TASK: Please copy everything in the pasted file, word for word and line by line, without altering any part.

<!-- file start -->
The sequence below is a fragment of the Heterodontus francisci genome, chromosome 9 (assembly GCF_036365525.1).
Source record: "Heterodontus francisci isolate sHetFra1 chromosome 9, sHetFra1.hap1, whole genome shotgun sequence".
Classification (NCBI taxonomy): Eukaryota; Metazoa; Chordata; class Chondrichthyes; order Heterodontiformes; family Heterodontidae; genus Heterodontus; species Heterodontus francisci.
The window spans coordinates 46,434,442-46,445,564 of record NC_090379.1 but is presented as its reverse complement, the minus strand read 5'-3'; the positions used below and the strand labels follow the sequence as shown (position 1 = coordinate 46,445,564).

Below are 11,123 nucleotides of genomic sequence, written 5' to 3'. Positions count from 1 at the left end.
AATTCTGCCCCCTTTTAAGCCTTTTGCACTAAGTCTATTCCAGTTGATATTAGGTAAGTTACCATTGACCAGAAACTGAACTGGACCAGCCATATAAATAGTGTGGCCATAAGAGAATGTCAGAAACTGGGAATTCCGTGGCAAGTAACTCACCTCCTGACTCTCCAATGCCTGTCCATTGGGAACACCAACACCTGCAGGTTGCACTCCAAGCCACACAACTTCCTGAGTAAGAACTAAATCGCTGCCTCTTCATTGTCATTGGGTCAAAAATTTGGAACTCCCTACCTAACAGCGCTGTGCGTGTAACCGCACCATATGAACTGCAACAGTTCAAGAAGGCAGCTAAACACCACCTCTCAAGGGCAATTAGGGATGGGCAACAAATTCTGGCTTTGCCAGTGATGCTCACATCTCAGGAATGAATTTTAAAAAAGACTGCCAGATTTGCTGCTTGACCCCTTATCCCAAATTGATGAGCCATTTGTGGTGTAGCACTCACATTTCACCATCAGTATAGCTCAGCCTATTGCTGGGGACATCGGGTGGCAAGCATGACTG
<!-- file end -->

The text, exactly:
The sequence below is a fragment of the Heterodontus francisci genome, chromosome 9 (assembly GCF_036365525.1).
Source record: "Heterodontus francisci isolate sHetFra1 chromosome 9, sHetFra1.hap1, whole genome shotgun sequence".
Classification (NCBI taxonomy): Eukaryota; Metazoa; Chordata; class Chondrichthyes; order Heterodontiformes; family Heterodontidae; genus Heterodontus; species Heterodontus francisci.
The window spans coordinates 46,434,442-46,445,564 of record NC_090379.1 but is presented as its reverse complement, the minus strand read 5'-3'; the positions used below and the strand labels follow the sequence as shown (position 1 = coordinate 46,445,564).

Below are 11,123 nucleotides of genomic sequence, written 5' to 3'. Positions count from 1 at the left end.
AATTCTGCCCCCTTTTAAGCCTTTTGCACTAAGTCTATTCCAGTTGATATTAGGTAAGTTACCATTGACCAGAAACTGAACTGGACCAGCCATATAAATAGTGTGGCCATAAGAGAATGTCAGAAACTGGGAATTCCGTGGCAAGTAACTCACCTCCTGACTCTCCAATGCCTGTCCATTGGGAACACCAACACCTGCAGGTTGCACTCCAAGCCACACAACTTCCTGAGTAAGAACTAAATCGCTGCCTCTTCATTGTCATTGGGTCAAAAATTTGGAACTCCCTACCTAACAGCGCTGTGCGTGTAACCGCACCATATGAACTGCAACAGTTCAAGAAGGCAGCTAAACACCACCTCTCAAGGGCAATTAGGGATGGGCAACAAATTCTGGCTTTGCCAGTGATGCTCACATCTCAGGAATGAATTTTAAAAAAGACTGCCAGATTTGCTGCTTGACCCCTTATCCCAAATTGATGAGCCATTTGTGGTGTAGCACTCACATTTCACCATCAGTATAGCTCAGCCTATTGCTGGGGACATCGGGTGGCAAGCATGACTG